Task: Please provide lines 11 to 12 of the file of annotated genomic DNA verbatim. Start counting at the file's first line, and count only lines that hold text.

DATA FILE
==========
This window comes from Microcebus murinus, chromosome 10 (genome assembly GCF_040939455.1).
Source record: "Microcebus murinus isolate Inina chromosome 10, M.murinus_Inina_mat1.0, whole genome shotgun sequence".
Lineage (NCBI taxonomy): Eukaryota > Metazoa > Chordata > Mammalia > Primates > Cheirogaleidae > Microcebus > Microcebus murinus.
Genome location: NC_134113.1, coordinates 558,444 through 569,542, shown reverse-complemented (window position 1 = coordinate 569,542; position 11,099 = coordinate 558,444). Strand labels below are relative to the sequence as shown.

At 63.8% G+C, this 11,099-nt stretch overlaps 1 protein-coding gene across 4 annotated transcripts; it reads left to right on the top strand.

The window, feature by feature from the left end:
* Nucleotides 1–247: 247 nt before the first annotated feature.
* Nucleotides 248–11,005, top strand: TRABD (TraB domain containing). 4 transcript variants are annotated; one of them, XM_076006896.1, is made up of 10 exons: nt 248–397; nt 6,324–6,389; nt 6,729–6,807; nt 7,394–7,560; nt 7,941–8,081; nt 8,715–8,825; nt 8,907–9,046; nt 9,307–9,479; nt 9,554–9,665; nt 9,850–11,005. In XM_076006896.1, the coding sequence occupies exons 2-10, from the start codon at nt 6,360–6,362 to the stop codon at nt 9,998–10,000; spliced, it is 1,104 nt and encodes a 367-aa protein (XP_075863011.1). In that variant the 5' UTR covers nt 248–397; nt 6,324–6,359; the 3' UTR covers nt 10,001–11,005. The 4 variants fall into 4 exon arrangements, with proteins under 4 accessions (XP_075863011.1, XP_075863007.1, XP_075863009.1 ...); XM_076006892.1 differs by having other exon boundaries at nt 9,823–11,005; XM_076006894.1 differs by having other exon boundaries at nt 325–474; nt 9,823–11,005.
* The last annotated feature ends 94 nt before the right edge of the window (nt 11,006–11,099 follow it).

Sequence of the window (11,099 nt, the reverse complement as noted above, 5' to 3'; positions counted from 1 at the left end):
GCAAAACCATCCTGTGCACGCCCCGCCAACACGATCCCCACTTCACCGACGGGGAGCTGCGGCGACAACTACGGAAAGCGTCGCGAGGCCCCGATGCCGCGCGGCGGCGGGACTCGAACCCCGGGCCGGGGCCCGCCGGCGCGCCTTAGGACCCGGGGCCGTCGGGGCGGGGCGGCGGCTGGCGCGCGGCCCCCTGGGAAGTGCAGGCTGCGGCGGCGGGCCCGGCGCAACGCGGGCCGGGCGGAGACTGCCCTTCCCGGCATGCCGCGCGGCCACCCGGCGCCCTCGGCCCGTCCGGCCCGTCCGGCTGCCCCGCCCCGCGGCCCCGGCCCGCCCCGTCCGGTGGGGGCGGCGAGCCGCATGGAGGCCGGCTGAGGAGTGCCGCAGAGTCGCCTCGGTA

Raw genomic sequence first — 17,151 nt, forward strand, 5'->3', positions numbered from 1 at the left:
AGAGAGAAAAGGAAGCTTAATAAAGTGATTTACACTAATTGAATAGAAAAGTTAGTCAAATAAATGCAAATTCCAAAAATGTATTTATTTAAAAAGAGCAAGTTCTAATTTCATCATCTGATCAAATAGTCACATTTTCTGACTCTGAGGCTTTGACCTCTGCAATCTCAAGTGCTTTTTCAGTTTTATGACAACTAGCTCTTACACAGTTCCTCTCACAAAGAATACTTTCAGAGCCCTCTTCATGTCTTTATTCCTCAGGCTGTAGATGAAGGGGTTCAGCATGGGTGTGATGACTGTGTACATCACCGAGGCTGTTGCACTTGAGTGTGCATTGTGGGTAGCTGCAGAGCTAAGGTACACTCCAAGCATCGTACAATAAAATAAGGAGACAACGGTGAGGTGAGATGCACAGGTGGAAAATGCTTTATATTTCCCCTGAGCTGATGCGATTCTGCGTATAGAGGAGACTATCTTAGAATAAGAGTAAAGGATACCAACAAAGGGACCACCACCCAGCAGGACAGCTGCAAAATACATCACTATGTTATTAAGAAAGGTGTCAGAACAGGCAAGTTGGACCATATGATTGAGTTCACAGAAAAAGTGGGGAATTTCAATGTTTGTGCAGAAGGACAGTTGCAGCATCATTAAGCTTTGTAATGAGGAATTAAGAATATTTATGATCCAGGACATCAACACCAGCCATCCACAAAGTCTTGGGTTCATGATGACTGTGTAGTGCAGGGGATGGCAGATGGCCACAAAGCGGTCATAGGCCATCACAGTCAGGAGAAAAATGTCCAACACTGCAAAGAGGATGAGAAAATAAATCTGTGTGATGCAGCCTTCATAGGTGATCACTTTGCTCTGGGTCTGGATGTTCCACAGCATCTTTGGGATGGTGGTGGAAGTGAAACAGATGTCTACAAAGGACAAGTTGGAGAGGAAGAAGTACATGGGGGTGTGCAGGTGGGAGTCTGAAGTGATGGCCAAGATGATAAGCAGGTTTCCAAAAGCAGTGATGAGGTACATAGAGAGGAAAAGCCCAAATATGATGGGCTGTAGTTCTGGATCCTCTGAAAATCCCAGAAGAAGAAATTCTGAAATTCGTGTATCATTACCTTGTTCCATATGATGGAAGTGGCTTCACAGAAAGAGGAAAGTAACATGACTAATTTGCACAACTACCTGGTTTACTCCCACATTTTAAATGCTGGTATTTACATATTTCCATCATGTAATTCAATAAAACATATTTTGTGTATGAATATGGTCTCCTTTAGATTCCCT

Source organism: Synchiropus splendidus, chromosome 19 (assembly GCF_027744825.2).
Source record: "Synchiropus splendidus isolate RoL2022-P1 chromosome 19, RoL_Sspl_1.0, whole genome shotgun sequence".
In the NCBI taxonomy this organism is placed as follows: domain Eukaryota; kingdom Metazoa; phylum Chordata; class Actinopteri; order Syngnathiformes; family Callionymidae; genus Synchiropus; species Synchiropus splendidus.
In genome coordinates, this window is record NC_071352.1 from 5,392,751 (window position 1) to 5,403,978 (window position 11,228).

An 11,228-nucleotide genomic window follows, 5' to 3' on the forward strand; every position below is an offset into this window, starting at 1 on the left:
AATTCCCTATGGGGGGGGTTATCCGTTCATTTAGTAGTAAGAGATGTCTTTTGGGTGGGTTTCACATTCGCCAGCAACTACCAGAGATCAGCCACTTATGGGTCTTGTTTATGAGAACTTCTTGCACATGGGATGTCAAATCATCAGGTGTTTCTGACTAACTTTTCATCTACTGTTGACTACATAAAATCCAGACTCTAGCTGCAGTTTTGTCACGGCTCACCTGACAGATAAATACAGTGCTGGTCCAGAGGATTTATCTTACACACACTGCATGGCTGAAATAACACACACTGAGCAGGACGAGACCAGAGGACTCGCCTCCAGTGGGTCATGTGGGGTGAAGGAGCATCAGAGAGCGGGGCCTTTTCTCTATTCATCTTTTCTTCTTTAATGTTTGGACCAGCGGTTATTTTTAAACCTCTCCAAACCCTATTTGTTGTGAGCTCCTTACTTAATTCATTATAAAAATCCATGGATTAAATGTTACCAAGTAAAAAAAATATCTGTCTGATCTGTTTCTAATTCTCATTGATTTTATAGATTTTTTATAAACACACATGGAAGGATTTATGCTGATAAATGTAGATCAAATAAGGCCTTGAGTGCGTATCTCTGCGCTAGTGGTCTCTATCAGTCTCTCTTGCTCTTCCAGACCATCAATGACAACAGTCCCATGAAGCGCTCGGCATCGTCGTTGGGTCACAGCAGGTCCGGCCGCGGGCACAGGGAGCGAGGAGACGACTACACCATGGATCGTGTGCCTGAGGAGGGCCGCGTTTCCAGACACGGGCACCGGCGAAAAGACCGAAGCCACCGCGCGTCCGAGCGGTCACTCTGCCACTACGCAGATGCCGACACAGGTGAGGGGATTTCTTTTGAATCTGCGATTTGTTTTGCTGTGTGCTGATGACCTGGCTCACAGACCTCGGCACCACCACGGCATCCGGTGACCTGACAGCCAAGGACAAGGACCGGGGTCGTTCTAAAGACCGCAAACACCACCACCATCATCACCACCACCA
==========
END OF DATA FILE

GCAAAACCATCCTGTGCACGCCCCGCCAACACGATCCCCACTTCACCGACGGGGAGCTGCGGCGACAACTACGGAAAGCGTCGCGAGGCCCCGATGCCGCGCGGCGGCGGGACTCGAACCCCGGGCCGGGGCCCGCCGGCGCGCCTTAGGACCCGGGGCCGTCGGGGCGGGGCGGCGGCTGGCGCGCGGCCCCCTGGGAAGTGCAGGCTGCGGCGGCGGGCCCGGCGCAACGCGGGCCGGGCGGAGACTGCCCTTCCCGGCATGCCGCGCGGCCACCCGGCGCCCTCGGCCCGTCCGGCCCGTCCGGCTGCCCCGCCCCGCGGCCCCGGCCCGCCCCGTCCGGTGGGGGCGGCGAGCCGCATGGAGGCCGGCTGAGGAGTGCCGCAGAGTCGCCTCGGTA

Raw genomic sequence first — 17,151 nt, forward strand, 5'->3', positions numbered from 1 at the left: